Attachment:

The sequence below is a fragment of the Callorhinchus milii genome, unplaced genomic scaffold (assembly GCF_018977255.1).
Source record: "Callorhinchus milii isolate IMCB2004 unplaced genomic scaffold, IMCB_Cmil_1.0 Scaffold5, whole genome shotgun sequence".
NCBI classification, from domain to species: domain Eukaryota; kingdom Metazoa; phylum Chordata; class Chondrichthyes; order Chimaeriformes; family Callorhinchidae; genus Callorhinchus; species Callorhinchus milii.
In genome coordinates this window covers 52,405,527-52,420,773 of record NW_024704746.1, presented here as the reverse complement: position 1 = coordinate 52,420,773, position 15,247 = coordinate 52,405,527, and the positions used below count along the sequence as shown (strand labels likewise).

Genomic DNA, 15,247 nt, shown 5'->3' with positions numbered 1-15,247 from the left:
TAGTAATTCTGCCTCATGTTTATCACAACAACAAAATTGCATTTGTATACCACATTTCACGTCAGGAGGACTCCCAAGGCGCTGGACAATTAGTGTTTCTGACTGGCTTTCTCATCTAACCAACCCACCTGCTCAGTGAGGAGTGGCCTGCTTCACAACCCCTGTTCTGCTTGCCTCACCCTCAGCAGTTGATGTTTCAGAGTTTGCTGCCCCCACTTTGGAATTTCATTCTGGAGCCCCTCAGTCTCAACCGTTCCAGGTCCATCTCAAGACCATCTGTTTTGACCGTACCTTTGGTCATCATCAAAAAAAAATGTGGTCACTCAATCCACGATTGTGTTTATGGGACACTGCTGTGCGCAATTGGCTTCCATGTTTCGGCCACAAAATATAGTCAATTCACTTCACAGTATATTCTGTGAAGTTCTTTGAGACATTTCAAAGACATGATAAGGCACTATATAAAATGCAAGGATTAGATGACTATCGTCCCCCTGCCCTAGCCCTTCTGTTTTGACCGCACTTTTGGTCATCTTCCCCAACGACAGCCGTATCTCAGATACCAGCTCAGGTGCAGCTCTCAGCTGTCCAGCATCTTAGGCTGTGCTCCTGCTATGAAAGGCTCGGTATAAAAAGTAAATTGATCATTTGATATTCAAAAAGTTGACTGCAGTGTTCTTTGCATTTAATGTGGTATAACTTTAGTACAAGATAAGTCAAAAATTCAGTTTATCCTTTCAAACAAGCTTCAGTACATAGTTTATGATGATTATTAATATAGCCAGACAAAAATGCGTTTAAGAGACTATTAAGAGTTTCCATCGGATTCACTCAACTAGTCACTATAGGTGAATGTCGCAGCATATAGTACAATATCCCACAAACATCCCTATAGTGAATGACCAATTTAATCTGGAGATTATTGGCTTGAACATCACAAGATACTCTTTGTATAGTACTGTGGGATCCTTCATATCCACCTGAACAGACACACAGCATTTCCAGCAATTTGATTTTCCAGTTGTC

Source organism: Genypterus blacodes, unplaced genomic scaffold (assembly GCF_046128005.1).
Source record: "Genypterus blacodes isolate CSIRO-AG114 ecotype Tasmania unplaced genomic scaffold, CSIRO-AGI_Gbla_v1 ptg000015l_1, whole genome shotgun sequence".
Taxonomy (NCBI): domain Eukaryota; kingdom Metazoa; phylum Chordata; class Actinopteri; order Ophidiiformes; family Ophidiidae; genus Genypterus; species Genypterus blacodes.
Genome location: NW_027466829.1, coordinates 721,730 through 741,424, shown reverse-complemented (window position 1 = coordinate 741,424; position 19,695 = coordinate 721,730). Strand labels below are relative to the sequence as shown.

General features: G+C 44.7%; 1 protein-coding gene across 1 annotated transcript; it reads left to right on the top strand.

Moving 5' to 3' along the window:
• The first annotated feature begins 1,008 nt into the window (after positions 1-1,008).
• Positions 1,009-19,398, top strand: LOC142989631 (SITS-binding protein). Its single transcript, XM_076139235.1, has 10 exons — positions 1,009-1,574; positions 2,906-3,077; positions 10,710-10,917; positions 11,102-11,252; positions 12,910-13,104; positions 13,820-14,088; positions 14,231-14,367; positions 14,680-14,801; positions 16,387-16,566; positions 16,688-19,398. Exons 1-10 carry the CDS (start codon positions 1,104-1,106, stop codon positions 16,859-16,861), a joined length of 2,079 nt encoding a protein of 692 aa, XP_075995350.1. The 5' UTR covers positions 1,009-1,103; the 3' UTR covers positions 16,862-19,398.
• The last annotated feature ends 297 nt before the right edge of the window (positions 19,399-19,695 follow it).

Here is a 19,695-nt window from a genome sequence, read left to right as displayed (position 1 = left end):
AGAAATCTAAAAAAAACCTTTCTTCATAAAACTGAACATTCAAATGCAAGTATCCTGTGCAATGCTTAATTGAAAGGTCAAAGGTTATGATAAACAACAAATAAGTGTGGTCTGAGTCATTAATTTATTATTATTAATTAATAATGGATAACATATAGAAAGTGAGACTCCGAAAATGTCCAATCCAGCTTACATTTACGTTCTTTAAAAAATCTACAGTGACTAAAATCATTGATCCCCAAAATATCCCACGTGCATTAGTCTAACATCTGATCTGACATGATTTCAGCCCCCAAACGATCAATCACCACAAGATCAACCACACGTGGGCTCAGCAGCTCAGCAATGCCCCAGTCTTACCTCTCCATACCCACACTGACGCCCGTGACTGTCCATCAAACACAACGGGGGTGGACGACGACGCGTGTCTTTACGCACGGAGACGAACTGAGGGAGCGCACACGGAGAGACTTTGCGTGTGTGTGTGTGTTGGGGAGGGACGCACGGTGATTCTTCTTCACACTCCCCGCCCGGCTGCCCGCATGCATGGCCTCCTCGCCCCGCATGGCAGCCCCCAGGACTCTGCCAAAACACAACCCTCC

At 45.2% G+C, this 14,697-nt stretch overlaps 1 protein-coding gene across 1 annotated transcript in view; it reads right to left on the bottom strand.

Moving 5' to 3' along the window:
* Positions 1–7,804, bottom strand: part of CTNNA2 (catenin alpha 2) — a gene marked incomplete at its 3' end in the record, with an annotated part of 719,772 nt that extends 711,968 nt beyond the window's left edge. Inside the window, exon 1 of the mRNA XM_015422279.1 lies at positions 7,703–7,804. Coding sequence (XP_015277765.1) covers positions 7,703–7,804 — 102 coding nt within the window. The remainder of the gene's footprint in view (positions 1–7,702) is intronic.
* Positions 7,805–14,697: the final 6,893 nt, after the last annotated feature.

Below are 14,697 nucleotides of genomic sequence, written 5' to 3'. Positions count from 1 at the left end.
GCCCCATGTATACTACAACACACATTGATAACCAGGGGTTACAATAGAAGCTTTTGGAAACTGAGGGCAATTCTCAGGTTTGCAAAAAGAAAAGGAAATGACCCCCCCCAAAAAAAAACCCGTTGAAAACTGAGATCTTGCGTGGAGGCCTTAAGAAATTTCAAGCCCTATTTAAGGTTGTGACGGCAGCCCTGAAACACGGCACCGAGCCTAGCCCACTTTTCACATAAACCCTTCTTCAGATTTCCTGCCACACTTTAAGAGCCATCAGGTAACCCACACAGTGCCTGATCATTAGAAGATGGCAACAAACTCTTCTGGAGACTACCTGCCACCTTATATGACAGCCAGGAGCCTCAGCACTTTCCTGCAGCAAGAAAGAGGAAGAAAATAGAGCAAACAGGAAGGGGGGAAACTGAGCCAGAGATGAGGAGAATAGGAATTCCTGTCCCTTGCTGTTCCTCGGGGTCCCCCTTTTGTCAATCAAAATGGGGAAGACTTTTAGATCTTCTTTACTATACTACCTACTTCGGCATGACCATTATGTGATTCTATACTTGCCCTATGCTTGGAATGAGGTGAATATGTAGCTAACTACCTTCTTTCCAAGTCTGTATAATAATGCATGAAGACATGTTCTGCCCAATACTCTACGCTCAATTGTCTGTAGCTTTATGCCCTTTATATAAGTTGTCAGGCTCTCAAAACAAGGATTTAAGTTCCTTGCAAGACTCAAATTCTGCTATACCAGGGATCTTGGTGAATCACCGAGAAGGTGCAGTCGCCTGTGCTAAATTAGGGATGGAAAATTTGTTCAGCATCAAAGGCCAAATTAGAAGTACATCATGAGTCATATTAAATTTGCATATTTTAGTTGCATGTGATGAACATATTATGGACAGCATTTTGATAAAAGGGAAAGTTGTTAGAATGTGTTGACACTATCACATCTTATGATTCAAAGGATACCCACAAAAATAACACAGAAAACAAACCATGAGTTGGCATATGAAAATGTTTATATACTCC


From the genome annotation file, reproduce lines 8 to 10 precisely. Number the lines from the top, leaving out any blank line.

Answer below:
Source record: "Genypterus blacodes isolate CSIRO-AG114 ecotype Tasmania unplaced genomic scaffold, CSIRO-AGI_Gbla_v1 ptg000015l_1, whole genome shotgun sequence".
Taxonomy (NCBI): domain Eukaryota; kingdom Metazoa; phylum Chordata; class Actinopteri; order Ophidiiformes; family Ophidiidae; genus Genypterus; species Genypterus blacodes.
Genome location: NW_027466829.1, coordinates 721,730 through 741,424, shown reverse-complemented (window position 1 = coordinate 741,424; position 19,695 = coordinate 721,730). Strand labels below are relative to the sequence as shown.